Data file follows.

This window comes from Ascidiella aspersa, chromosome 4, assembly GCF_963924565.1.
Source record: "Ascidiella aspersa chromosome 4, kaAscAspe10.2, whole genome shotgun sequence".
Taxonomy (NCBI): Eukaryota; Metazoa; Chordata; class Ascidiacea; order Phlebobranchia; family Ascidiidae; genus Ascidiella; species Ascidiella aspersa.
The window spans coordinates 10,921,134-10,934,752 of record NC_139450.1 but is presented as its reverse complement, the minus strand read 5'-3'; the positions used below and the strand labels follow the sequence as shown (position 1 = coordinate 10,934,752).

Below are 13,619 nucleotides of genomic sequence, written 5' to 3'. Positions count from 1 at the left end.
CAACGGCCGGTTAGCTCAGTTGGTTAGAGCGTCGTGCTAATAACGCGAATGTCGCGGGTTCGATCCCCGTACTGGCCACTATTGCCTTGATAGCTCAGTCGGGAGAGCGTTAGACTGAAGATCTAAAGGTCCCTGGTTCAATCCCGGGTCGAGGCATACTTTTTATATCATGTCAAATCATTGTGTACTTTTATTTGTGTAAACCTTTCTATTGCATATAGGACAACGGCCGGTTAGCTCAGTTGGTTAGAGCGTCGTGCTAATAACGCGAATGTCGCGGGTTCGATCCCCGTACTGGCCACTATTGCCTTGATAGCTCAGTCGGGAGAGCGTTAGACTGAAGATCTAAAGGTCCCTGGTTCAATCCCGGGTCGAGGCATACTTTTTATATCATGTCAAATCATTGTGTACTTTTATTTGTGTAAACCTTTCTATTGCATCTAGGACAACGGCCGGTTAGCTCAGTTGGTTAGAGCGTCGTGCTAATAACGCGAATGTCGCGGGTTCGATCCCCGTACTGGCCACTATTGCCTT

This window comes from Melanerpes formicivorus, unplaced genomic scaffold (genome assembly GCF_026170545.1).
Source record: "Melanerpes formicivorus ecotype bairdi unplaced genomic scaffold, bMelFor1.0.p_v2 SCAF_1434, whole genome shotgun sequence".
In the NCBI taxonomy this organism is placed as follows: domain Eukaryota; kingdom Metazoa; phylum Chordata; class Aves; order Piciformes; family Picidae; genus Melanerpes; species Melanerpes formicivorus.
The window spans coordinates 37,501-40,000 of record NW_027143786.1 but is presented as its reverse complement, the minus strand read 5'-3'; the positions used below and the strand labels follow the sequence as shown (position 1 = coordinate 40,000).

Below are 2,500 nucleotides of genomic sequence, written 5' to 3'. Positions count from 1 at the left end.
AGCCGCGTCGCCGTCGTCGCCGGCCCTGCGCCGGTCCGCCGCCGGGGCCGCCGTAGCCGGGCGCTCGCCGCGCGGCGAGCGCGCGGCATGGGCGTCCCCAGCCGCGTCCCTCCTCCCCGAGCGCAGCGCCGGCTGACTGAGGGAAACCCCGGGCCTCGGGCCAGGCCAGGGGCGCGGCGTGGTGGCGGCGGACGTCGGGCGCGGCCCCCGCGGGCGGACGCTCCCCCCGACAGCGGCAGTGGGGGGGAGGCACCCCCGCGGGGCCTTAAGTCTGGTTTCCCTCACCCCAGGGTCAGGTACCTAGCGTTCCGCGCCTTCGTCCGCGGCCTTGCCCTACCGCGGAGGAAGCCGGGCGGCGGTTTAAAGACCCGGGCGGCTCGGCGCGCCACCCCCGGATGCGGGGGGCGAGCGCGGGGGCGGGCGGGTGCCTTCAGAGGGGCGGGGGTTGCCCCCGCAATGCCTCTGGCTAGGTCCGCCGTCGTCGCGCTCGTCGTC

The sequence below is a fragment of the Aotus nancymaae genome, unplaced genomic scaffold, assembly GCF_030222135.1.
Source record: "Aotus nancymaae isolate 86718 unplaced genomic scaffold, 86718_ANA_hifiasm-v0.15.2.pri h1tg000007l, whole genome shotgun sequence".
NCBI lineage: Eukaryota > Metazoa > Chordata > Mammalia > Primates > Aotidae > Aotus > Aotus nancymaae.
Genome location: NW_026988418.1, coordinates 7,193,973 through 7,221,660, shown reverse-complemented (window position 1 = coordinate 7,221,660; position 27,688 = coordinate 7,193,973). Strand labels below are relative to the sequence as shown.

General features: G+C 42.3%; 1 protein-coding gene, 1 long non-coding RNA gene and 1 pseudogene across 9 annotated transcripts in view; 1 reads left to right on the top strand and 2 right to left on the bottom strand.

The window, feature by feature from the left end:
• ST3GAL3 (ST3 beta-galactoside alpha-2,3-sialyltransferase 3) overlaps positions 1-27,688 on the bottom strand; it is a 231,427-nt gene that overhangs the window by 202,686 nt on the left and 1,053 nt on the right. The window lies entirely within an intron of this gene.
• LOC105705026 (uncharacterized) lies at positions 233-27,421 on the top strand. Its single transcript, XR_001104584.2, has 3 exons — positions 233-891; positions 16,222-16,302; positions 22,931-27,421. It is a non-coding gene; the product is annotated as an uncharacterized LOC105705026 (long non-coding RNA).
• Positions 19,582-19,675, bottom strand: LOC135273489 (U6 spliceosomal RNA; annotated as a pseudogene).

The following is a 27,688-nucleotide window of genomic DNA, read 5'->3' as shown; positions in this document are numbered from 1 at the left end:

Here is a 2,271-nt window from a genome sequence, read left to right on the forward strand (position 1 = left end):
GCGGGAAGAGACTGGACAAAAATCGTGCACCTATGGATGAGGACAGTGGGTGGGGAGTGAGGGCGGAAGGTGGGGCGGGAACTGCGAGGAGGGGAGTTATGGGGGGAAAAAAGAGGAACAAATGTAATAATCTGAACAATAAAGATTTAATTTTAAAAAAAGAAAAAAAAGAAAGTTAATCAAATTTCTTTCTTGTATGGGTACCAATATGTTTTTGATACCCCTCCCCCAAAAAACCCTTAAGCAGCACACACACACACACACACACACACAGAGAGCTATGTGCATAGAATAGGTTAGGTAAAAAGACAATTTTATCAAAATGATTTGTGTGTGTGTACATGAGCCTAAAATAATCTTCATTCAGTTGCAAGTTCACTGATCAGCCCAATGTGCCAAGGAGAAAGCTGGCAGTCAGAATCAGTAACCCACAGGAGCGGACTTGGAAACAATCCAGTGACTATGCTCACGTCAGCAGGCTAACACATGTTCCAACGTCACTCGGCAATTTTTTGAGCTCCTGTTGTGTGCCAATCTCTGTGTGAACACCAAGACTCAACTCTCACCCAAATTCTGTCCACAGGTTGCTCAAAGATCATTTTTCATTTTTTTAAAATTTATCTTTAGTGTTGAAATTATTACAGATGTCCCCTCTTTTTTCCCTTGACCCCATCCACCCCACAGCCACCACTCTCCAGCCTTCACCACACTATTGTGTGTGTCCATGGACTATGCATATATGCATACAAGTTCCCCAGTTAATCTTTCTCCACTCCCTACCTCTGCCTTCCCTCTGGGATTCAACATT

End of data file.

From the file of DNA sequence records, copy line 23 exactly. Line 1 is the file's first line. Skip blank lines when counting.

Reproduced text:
Here is a 2,271-nt window from a genome sequence, read left to right on the forward strand (position 1 = left end):